Master Year End Tax Filing with Greenshades

At Greenshades, we pride ourselves on being year end tax filing experts. We stand by your side, ensuring every form is accurate and submitted on time, giving you the utmost confidence during this crucial period.
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Savings Reported When
Filing with Greenshades

* An Average Savings as reported by our clients

One Solution for All Your Year End Form Challenges

Transform your year-end process with Greenshades. Automate form generation and filing, maintain accuracy using a user-friendly checklist, and navigate evolving tax laws with confidence. All this means more time saved and fewer errors made.
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Year-End Form Automation

Eliminate manual data entry with Greenshades. Our automated system generates and fills year-end forms, saving you time and reducing error risks.

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Intuitive Checklist

Avoid form rejections and potential penalties. Our user-friendly checklist reviews your forms, and timely reminders ensure you never miss a filing deadline.

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Your Partner in Compliance

Stay ahead of the curve with the latest tax law updates and changes. With Greenshades, you're always aligned with evolving compliance requirements.

Online Processing

Year End Forms

Easily integrate data from your payroll or ERP system, or upload information using an Excel spreadsheet, to promptly fill out W2, 1099, and other year-end forms. With our straightforward checklist, you can review forms for accuracy, get alerts for potential issues, validate SSNs, and choose to file either digitally or via print and mail submission.

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W2 Forms

Year End Form

W2 Filing

With Greenshades, streamline your workflow for a variety of W2 forms, including W2G. Eliminate manual calculations and data entry errors, ensuring that your W2 forms are filed efficiently and returned to employees promptly.

Year End Form

Form 1099

Take the complexity out of 1099 filings for contract workers with our efficient process. Effortlessly gather information from compatible payroll systems or Excel spreadsheets to handle various 1099 forms, including 1099 NEC, 1099 MISC, and more.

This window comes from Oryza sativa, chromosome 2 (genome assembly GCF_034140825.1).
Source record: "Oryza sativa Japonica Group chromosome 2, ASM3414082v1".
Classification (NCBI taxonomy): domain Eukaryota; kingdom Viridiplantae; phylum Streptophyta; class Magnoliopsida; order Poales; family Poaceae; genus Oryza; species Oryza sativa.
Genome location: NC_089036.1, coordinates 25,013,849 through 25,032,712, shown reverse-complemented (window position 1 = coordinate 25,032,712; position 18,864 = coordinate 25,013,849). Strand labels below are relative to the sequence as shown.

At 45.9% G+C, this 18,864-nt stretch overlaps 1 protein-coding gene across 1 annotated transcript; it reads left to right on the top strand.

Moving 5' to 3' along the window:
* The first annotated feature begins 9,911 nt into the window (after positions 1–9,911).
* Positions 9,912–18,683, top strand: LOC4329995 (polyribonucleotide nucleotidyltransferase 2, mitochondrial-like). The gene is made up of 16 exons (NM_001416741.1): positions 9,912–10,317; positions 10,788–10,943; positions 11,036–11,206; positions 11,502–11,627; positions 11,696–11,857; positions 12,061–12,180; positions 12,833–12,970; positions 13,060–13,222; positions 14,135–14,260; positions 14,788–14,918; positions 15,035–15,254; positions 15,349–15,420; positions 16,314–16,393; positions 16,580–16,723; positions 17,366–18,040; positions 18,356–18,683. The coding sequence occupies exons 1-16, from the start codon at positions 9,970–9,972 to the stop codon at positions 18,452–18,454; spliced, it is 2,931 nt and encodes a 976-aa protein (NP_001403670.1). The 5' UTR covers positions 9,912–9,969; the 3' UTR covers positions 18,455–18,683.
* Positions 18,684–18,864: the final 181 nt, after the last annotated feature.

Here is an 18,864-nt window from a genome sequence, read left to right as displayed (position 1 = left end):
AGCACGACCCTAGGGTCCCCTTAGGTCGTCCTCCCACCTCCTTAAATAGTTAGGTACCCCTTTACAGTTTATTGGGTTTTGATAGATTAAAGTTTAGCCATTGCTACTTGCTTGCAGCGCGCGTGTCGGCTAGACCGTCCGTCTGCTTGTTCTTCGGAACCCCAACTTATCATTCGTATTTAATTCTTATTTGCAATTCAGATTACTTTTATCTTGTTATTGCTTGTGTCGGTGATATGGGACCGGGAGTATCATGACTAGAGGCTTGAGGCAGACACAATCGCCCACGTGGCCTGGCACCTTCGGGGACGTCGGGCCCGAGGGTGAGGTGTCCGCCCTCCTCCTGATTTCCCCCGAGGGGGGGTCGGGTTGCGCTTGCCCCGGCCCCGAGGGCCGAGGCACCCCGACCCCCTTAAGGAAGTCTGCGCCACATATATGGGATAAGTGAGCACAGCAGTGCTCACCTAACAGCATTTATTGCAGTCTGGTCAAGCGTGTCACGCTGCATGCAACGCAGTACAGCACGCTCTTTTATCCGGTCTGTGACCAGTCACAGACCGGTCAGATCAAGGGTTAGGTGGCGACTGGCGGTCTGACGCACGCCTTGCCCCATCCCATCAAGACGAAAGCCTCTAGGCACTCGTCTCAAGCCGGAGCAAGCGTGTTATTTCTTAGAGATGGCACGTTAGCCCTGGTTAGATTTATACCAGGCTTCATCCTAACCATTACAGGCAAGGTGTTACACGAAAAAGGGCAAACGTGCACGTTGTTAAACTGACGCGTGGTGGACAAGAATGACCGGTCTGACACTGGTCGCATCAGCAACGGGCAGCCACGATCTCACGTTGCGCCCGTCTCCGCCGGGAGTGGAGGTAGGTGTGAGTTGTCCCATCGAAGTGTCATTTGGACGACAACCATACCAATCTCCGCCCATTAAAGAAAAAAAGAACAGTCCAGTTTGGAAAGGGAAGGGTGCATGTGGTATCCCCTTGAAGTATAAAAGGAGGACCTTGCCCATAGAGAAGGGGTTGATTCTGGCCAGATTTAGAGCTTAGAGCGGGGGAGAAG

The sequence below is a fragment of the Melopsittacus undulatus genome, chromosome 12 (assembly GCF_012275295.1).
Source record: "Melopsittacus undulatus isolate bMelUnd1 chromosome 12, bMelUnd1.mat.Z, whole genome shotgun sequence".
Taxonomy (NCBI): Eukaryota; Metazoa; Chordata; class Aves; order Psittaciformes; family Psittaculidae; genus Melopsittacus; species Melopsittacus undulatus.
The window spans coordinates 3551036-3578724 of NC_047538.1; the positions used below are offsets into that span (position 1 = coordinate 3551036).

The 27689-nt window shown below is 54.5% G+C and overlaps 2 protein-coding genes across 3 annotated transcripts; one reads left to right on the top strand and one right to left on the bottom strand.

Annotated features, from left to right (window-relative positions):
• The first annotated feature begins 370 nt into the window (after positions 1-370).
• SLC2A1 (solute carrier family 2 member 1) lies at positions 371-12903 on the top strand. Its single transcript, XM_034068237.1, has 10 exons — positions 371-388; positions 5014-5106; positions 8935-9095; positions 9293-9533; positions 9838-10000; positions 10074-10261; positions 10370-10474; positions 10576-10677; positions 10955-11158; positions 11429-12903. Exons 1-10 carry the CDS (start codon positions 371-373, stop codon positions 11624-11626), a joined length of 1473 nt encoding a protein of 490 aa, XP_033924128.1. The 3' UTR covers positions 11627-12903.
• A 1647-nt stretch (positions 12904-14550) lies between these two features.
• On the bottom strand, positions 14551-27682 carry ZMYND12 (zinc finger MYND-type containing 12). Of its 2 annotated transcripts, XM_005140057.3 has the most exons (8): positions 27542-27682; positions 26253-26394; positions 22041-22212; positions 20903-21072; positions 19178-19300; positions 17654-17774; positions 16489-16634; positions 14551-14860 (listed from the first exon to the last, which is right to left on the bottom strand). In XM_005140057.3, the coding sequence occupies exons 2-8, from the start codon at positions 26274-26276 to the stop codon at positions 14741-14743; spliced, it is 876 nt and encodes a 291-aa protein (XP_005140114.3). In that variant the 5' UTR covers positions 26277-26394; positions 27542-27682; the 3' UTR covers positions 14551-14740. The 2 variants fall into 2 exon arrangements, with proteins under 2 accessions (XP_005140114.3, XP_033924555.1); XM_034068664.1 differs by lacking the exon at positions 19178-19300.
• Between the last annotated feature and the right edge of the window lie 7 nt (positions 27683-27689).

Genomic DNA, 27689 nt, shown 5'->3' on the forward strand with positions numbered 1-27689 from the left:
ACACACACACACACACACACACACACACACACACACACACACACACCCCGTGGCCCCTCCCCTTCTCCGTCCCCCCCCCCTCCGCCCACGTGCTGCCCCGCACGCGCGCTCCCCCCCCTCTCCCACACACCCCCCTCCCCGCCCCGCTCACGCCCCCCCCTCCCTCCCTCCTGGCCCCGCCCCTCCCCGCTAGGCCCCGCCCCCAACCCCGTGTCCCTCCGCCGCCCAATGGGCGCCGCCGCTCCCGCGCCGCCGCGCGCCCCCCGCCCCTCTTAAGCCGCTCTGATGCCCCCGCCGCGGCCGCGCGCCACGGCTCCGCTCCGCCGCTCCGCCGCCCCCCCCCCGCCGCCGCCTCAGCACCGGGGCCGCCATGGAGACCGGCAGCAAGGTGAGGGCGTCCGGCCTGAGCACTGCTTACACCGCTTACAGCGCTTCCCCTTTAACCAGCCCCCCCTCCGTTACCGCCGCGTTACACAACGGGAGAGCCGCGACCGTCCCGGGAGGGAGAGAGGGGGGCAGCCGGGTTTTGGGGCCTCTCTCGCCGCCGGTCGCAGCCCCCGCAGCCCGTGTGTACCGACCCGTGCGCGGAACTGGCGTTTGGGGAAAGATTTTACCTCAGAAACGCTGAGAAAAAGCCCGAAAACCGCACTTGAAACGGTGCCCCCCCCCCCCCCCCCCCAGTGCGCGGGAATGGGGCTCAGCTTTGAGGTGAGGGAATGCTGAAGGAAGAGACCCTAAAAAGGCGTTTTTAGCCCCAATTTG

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Tax Solutions

Distribution Solutions

Form distribution becomes a breeze with Greenshades. Within our Federal W2 workflow, you can either download the efile and handle the submission or allow Greenshades to manage the submission to the correct agency. For those who favor traditional print and mail methods, we can oversee the printing and mailing of tax forms to both employees and vendors with just a few clicks

Easy Filing

Employee Access

Provide your employees with the capability to access their tax forms through the employee self-service portal. Tax preparer collaboration options are available, allowing employees to securely import their 1040 information into platforms like Intuit TurboTax. This simplifies year-end submissions for your team.

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Tax E-Filing

How to File Online
With Greenshades

Click the link below to have instant access to file your Year End Forms.
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Click the link below to access and file your W-2 tax forms.
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Related Content

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Discover the most commonly asked questions about Year End Forms.
What forms do employers need to file at year-end?
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As an employer, you must file year end forms:

  • W-2 Forms: Employers must provide each employee with a Form W-2, Wage and Tax Statement, which outlines the employee's wages, taxes withheld, and other compensation information.  
  • 1099-MISC Forms: If you have independent contractors who were paid $600 or more during the year, you may need to issue Form 1099-MISC to report their earnings.  

Employers are also responsible for filing tax returns:

  • 941 Form: Employers must file Form 941 to report income taxes, Social Security taxes, and Medicare taxes that are withheld from employees' paychecks. This form is filed quarterly but in special cases can be filed annually.
  • 940 Form: Employers file this form to report and remit federal unemployment tax, ensuring that funds are available for unemployment compensation to workers who are laid off.
  • State Unemployment Reports: Employers are required to file state unemployment tax reports, often referred to as SUTA (State Unemployment Tax Act) reports. These reports provide information about wages paid and the unemployment taxes owed to the state.
  • ACA Reporting: Under the Affordable Care Act (ACA), applicable large employers must file Forms 1095-C and 1094-C to report information about health coverage offered to full-time employees.
  • EEO-1 Report: Employers with 100 or more employees and federal contractors with 50 or more employees are required to file the EEO-1 report, which provides information about the gender, race, and ethnicity of their workforce.
  • State and Local Filings: State and local filing requirements may pertain to income tax, unemployment insurance, disability insurance, and other obligations.